The Centro Interpretação is a cultural centre built by architecture studio Spaceworkers inside a nineteen-century schoolhouse in Paredes, Portugal. The purpose of the structure is to provide information to tourists and serve as a venue for exhibitions and educational events. The all-black insertion is comprised of two volumes – an auditorium and an information desk/store, separated by the space in between, also painted black. The shape of the new centre mirrors the geometry of the existing building, creating a dialogue between the two. Architect Rui Dinis explains: We wanted to preserve the identity of the place with our intervention. We didn’t want to lose the shape of the ceiling, so we chose to add a kind of replicating structure. The white creates the atmosphere, the black gives some form and the activities of the space will bring the other colours. Architects built a modern complex, that is respectful of the space it occupies, achieving beautiful synergy between the old and the new. Photography by Fernando Guerra
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Last week, we featured a stunning collection of leather bags by TSATSAS, and I have recently been introduced to another of equal beauty – this time by the Polish clothing accessories brand Slava Varsovia. Slava Varsovia aim to highlight the significance of traditional craftsmanship. Hand-made by local artisans, Slava accessories are designed with passion that rises from a tradition with a modern edge, down to the tiniest detail. Designed by Anna Szydlowska, the Slava accessories features a number of beautifully crafted leather bags, designed with a notable simplicity and very subtle brand logo. The series includes several meticulously crafted shoulder and oversized bags, totes and elegant clutch bags of varying sizes and colours. Photography by Zuza Krajewska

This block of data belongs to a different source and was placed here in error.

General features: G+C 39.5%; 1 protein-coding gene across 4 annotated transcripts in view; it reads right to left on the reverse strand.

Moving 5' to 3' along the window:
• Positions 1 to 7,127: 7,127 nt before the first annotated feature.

Thin lines and effortless functionality are but two mere elements of Daniel Rybakken’s Ascent table lamp designed for Luceplan. Presented at Euroluce, in Milan 2013, this piece is made from a combination of aluminium and technopolymer and is available in two alternate versions, with or without a standing base. In the base-less option, there exists an anchor bolt. In both options, the lamp is designed to be suitable for larger public spaces as well as domestic use. Disassembled, the elements that comprise the Ascent table lamp are traditionally recognisable. However, its Rybakken’s reinterpretation of its reassembly that is impressive. Mounted on a slender vertical stem, by moving the head along the stem the light intensity goes from being turned off at the bottom position, to gradually ascending to the full light output at the top. This ease of use, and variation in customisation, affords the user the ability to control the light intensity, but also the spread of the light. Daniel Rybakken, based on Norway, has a growing portfolio of work that spreads installation, lighting and illumination experimentations. With a background in Fine Arts and Design, his work spans across both disciplines, pushing boundaries through innovation on both accounts. The...
Designed by Wendell Burnette Architects, The Dialogue House sits well-shaded at the base of Echo Mountain in Phoenix, Arizona with captivating views of the South Mountain and Sierra Estrella Mountain ranges as well as downtown Phoenix . As described by the architects: Two volumes of light – one warm and one cool – one projected to the expansive horizon and one toward the canopy of the desert sky. Inspired by John Van Dyke’s ruminations on the phenomena of desert light specifically “colored air” and “reflected light” in his 1907 book titled The Desert – Further Studies in Natural Appearances. These images by Bill Timmerman capture the most beautiful moments of this house. I love the contrast of the dramatic volumes of the exterior to the subtle, more intricate details of the interiors and finishes. The desert views and light compliment the architecture and complete the experience of a minimalist habitat in such an environment.